The Mississippi Supreme Court will hear oral arguments to settle a dispute between a couple that charges the ExxonMobil Corp. with causing an invasion of more than 80 alligators on their land in Wilkinson County.
Tom and Consandra Christmas bought 35 acres of land next to ExxonMobil property in southwest Mississippi in 2003, but discovered the reptiles four years ago, according to The Associated Press
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The Christmases charged that the alligator infestation is a non-abatable nuisance that has caused a permanent injury to their property and are seeking damages for permanent depreciation of their land, reported the AP.
ExxonMobil, though, claimed that the Christmases' real estate agent told them about the alligators as far back as 2003 and the Christmases waited too long to file a lawsuit, stating their claim has passed the statute of limitations.
A Mississippi circuit court judge threw out the Christmases original case in 2011, but a state court of appeals returned the case to Wilkinson County for trial. ExxonMobil appealed that ruling to Mississippi's Supreme Court.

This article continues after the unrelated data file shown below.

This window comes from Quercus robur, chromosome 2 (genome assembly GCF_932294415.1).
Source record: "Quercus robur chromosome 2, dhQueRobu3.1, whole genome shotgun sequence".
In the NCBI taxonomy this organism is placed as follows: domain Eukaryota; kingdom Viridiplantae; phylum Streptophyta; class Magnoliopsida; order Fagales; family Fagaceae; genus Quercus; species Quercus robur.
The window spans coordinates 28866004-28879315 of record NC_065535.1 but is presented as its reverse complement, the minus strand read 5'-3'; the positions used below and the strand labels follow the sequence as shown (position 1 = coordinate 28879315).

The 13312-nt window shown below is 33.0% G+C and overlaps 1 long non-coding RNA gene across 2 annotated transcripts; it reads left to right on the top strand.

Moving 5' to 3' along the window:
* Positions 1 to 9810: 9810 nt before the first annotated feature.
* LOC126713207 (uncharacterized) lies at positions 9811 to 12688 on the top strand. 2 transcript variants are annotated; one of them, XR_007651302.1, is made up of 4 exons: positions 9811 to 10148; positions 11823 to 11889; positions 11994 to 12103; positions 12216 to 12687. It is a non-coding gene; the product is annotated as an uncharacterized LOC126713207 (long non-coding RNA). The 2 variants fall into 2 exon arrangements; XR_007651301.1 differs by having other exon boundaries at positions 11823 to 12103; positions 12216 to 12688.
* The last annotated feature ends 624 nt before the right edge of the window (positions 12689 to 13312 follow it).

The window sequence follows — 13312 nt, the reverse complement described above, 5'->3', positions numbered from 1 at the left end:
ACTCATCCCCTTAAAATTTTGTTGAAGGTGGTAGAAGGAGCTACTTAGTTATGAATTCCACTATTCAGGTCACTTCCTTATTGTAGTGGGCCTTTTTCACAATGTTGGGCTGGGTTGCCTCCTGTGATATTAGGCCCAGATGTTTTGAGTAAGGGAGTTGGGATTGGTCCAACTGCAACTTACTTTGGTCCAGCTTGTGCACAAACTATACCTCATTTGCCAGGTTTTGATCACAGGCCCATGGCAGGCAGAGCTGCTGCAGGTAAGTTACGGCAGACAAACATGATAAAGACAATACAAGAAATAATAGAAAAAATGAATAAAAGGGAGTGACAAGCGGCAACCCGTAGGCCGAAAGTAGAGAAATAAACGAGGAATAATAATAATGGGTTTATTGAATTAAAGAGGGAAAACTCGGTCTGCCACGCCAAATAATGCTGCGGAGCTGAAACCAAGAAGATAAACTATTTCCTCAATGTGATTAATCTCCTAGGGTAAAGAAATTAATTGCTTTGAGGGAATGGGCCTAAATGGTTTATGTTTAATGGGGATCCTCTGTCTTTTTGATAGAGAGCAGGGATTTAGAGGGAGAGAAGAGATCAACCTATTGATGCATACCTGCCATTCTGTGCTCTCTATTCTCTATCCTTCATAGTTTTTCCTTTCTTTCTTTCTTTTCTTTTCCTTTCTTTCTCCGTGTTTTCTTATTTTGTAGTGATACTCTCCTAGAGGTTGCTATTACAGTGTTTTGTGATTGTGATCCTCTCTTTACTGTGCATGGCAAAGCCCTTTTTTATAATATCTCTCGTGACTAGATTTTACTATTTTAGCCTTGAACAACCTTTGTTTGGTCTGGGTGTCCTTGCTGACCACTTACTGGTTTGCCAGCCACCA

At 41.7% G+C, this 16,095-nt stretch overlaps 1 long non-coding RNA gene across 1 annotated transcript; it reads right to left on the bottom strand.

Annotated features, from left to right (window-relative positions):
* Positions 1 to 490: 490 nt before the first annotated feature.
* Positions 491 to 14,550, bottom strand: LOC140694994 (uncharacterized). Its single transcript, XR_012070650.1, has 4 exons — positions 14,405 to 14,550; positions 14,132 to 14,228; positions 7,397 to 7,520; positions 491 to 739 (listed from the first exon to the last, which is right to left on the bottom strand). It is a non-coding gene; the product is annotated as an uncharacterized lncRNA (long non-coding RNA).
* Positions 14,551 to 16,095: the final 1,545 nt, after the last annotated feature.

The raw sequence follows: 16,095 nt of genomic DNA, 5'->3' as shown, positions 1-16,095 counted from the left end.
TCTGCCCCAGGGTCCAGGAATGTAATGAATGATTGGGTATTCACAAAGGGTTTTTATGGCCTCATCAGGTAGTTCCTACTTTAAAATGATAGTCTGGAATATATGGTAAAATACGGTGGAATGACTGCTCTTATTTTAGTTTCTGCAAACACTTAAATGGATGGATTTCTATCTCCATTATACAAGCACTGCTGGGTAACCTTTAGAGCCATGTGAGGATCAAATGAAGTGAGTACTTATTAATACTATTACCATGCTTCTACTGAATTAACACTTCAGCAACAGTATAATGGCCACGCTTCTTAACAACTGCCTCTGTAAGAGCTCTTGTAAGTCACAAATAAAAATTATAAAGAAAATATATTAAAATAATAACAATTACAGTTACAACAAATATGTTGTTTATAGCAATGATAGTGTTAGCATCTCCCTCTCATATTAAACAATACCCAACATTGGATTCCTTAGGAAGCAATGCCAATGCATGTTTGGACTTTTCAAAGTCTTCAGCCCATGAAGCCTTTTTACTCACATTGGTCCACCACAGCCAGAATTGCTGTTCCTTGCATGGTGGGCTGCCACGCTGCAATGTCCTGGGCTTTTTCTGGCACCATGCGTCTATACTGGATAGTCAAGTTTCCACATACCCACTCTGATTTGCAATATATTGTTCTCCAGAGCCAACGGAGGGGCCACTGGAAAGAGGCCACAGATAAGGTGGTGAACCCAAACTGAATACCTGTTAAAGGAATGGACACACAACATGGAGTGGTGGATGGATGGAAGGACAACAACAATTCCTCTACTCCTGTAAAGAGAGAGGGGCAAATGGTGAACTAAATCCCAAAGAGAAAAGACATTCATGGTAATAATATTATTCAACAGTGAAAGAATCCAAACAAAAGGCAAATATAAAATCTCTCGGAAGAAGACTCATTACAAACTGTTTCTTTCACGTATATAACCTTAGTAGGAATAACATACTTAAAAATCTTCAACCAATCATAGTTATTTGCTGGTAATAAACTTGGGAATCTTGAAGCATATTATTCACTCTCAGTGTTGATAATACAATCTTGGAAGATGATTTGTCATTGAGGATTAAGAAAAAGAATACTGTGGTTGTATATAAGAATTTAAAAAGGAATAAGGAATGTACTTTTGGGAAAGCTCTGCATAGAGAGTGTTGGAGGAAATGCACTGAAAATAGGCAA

"Alligators were allegedly introduced to the Exxon property prior to 1984, and the retention ponds have apparently existed at least that long," stated the Christmases filing to the Mississippi Court of Appeals. "It was also attested that by the year 2000 (at the latest), there were 'many, many alligators' on the Exxon property, and a real estate agent involved in the sale of the property to the Christmases stated that an alligator may have attacked a horse he kept on the Christmas property."
ExxonMobil said the Mississippi Department of Wildlife, Fisheries and Parks prevents them from doing anything with the alligator population because they are a protected species.
In a brief, the department wrote that that it has the only authority to rule if an alligator is a nuisance and determine what steps can be taken to deal with it.
ExxonMobil also charged that it cannot be held liable on the roaming of wild alligators onto the Christmases' adjoining property.
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